The Institute for Clinical and Economic Review (ICER) has produced a review of the comparative effectiveness and value of treatment options for low-risk prostate cancer. For anyone interested in this topic, it’s worth a look. You might as well be aware of their other reviews too. The low-risk prostate cancer review includes this handy decision guide (pdf):
So, that’s all good. Then, from Health Affairs, there’s this:
The lower cancer detection rates linked to self-referring urologists suggest that financial incentives prompt those urologists to perform prostate biopsies on marginal cases. Thus, self-referral of prostate surgical pathology services leads to increased use and higher Medicare spending, but lower cancer detection rates.
In a cross-sectional study of prostate cancer patients from 2004 to 2005, we found that regions with lower rates of inappropriate imaging also had lower rates of appropriate imaging. Similarly, regions with higher overall imaging rates tended to have not only higher rates of inappropriate imaging, but also higher rates of appropriate imaging. In fact, men with high-risk prostate cancer were more likely to receive appropriate imaging if they resided in areas with higher rates of inappropriate imaging.
We found that in the early period of IMRT adoption (2001–03) men with high-risk disease were more likely to receive IMRT, whereas after IMRT’s initial dissemination (2004–07) men with low-risk disease had fairly similar likelihoods of receiving IMRT as men with high-risk disease. This raises concerns about overtreatment, as well as considerable health care costs, because treatment with IMRT costs $15,000–$20,000 more than other standard therapies.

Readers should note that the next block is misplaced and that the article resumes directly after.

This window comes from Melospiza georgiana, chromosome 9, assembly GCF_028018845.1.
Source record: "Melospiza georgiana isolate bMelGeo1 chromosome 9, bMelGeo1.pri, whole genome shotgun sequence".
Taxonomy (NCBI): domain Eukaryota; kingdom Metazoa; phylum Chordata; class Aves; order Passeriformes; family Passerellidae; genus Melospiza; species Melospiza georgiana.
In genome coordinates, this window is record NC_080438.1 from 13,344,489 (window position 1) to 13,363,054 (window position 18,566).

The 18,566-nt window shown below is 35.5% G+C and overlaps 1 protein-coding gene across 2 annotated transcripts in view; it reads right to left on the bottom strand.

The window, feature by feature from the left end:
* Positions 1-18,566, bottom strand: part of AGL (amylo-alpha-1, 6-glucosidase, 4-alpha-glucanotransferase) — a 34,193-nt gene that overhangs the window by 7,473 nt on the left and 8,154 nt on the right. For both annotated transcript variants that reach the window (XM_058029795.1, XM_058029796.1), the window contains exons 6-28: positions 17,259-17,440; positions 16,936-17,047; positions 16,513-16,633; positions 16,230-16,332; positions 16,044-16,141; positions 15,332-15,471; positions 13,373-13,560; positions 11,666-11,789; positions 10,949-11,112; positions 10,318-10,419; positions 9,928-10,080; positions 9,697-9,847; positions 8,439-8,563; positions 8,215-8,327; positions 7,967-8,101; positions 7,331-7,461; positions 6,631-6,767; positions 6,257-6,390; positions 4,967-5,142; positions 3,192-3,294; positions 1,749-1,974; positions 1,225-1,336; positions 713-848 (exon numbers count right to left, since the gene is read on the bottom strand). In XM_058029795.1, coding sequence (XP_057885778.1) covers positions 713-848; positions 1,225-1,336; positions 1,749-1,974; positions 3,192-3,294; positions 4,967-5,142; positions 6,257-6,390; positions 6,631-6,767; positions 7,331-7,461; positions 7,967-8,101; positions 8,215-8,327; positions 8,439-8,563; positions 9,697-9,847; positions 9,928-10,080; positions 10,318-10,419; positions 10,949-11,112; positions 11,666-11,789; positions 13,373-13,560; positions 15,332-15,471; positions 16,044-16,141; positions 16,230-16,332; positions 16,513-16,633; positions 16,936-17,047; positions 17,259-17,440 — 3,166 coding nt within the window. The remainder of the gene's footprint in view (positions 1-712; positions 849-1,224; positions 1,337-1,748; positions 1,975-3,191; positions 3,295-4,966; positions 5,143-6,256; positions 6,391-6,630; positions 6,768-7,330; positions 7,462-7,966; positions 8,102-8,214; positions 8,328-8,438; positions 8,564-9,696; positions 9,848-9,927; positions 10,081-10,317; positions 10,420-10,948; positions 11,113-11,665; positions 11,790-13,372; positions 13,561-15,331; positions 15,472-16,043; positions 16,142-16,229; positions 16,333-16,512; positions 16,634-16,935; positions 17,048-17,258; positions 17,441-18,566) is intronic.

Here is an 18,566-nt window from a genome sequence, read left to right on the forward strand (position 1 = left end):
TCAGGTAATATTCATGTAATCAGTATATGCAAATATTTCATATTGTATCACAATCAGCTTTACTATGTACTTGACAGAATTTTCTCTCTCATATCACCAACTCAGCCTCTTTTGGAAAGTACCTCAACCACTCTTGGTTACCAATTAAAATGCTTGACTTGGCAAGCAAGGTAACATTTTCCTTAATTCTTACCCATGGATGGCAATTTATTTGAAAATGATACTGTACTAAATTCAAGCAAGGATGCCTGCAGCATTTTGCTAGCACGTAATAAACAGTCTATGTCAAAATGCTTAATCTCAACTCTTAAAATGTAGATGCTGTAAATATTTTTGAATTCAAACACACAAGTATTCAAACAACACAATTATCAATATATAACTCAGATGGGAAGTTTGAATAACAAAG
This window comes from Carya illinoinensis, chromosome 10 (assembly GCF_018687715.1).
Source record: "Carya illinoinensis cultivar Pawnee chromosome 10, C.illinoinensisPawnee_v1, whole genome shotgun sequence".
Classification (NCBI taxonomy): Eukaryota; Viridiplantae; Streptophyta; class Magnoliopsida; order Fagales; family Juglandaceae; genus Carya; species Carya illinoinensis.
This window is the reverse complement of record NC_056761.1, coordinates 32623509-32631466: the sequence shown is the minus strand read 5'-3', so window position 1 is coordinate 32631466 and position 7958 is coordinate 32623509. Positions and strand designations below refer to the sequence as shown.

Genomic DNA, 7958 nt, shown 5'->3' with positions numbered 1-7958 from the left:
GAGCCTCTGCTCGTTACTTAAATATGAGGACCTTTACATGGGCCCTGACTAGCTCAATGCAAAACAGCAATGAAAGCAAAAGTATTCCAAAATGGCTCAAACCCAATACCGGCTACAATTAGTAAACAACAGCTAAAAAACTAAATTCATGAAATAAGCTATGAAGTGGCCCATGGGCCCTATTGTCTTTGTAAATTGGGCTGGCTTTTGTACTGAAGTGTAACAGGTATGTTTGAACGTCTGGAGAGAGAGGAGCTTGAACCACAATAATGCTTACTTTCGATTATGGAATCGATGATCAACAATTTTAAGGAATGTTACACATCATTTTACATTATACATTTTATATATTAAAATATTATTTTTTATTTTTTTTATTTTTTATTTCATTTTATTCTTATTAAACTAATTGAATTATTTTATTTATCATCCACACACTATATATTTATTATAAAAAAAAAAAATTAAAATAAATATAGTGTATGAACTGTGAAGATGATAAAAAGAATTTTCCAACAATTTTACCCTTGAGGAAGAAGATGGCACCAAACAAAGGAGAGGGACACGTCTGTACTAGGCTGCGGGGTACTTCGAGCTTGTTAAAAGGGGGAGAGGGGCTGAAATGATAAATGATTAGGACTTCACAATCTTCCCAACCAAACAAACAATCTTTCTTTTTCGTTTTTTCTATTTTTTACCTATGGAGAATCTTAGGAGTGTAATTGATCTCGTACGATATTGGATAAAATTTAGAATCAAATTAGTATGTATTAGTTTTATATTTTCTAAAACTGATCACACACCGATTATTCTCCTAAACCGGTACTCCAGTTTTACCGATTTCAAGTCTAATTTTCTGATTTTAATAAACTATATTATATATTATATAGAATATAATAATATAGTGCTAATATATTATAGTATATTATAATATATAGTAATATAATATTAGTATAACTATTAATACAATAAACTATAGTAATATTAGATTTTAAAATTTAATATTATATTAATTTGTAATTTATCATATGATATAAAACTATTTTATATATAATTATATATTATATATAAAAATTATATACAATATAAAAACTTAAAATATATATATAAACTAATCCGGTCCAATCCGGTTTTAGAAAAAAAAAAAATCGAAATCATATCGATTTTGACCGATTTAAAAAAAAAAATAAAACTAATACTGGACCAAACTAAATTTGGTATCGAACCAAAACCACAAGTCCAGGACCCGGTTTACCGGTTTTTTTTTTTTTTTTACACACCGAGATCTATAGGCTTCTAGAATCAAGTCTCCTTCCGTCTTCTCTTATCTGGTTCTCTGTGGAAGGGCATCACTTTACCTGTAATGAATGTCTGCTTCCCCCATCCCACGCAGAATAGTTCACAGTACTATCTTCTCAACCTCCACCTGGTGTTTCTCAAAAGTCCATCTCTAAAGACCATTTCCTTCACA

Forty-two percent of the [direct-to-consumer promotional] pages listed no risks of robotic prostatectomy on the landing page or a page one link away. [...]
In a survey of 400 men who had open prostatectomy or robotic prostatectomy, 24 percent of those who had robotic prostatectomy expressed regret with their treatment choice, while only about 15 percent who had open prostatectomy expressed similar regret.
Sigh. Let’s put all that in or near the “bad” category. No surprise here, really. And it clearly is not all bad. Many who received these services (biopsies, imaging, radiation treatment, robotic prostatectomy) benefited or feel they did. Yet, there is tremendous room for efficiency gain in our health system, corresponding to appropriate application of comparative effectiveness evidence and shared decision making. Naturally, many well-meaning policy initiatives toward this end might cause too abrupt a disruption and loss of income for certain types of providers, which is the source of resistance to them. So, why not pay for efficiency and use of evidence and consumer-involvement and penalize in cases of lack of application of them? It may cost something (or save less than blunt cuts, which are politically challenged anyway), but at least we’d be getting something for our money.